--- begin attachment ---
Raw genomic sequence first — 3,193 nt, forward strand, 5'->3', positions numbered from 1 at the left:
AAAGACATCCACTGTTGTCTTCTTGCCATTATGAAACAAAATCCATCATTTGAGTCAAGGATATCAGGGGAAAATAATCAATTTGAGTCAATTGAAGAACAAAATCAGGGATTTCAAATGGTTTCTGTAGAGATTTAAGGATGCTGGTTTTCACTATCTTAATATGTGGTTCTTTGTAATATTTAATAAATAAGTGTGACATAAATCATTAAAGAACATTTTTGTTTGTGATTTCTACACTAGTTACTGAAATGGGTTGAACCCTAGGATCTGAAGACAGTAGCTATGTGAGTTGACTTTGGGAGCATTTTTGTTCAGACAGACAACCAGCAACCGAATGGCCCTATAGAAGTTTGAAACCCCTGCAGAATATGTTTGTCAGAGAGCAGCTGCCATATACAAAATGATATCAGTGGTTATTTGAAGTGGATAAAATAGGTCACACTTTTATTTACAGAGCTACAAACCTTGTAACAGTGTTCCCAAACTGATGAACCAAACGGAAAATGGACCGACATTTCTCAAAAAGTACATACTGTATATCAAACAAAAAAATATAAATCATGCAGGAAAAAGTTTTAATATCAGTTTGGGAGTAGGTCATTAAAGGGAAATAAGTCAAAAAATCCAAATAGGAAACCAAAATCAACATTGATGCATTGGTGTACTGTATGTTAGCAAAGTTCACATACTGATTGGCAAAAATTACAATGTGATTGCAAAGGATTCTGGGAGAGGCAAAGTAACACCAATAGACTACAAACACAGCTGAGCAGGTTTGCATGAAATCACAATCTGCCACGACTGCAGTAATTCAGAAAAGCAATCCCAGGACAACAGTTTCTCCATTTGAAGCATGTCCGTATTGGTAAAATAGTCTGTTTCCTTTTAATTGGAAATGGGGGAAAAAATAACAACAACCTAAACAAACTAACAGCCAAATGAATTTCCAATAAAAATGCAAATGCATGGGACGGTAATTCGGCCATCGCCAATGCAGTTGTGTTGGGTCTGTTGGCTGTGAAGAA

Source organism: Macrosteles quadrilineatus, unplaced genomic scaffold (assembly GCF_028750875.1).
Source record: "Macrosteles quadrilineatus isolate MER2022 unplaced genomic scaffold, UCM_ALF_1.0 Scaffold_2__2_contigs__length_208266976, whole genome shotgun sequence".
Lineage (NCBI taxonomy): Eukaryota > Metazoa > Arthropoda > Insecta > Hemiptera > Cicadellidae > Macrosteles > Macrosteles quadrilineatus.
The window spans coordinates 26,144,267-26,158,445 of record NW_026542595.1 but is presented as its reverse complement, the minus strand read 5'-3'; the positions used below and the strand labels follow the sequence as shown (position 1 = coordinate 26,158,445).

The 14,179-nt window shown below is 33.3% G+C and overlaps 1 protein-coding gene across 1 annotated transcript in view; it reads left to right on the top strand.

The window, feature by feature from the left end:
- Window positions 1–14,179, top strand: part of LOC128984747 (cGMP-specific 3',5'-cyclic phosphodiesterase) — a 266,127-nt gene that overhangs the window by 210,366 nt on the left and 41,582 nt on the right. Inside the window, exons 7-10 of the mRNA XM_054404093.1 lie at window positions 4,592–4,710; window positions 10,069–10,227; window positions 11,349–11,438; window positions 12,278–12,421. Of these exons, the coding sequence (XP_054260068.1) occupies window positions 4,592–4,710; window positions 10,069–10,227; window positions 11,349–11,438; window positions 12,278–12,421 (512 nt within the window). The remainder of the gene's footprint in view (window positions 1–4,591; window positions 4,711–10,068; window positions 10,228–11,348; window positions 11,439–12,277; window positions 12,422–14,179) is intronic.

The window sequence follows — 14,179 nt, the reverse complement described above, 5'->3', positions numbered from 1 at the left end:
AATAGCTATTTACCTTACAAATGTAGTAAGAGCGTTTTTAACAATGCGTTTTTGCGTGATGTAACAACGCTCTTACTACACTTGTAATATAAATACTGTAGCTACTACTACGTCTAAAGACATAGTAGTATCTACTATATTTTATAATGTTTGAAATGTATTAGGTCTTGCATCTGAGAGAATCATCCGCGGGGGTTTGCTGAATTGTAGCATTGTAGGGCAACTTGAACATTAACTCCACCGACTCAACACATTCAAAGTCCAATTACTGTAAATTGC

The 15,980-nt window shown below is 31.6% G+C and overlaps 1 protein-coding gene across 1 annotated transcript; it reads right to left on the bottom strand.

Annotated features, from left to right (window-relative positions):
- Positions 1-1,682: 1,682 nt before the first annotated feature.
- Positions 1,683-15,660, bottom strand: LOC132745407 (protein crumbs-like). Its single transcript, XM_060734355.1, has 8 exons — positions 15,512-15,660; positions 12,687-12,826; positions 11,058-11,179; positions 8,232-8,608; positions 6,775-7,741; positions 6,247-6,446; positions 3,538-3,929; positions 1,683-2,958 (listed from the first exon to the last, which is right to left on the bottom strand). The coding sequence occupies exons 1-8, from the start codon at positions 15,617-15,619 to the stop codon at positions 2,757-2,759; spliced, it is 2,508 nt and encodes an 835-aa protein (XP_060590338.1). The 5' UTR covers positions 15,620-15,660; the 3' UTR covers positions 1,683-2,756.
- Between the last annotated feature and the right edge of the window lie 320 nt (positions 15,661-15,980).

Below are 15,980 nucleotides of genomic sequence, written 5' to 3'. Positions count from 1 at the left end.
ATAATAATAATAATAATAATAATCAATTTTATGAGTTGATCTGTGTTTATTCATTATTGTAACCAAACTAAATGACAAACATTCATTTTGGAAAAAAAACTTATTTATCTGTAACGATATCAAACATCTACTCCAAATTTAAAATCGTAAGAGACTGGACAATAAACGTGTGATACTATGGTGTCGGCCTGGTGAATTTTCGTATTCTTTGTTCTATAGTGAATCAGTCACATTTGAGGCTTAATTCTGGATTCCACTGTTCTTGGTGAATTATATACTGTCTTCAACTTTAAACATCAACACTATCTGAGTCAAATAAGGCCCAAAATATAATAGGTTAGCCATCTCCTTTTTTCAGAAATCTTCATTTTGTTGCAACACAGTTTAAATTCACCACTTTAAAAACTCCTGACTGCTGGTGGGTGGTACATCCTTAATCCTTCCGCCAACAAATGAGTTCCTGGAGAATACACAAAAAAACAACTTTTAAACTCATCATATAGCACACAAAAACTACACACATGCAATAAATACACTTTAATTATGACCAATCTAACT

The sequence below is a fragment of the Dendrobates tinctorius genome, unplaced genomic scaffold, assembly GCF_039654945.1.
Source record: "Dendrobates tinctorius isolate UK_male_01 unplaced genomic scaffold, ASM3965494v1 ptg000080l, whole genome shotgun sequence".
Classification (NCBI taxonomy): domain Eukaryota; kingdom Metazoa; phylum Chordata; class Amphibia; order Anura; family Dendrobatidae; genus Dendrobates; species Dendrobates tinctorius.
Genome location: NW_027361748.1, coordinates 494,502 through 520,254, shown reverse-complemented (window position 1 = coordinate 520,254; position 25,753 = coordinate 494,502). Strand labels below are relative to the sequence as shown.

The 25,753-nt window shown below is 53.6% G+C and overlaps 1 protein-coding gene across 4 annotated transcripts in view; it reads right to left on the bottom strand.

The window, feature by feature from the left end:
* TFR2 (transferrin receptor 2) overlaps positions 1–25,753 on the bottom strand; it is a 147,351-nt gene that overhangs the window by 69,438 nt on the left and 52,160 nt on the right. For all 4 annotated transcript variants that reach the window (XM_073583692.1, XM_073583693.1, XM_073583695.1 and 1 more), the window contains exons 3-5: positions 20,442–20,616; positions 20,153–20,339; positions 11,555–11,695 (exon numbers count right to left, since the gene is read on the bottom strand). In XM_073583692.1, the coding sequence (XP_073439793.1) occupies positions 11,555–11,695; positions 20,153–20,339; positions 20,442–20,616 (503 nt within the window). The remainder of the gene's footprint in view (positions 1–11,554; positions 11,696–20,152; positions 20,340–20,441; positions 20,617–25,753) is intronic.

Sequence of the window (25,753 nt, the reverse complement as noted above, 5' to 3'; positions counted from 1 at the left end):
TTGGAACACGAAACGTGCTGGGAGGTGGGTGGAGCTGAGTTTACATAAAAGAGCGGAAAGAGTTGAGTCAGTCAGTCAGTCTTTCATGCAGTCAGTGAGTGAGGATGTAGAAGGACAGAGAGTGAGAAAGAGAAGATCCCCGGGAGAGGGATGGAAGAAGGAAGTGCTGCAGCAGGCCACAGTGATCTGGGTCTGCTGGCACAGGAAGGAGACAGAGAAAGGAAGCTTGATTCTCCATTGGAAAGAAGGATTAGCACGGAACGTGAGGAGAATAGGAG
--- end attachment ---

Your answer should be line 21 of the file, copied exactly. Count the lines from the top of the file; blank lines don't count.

Classification (NCBI taxonomy): domain Eukaryota; kingdom Metazoa; phylum Chordata; class Amphibia; order Anura; family Dendrobatidae; genus Dendrobates; species Dendrobates tinctorius.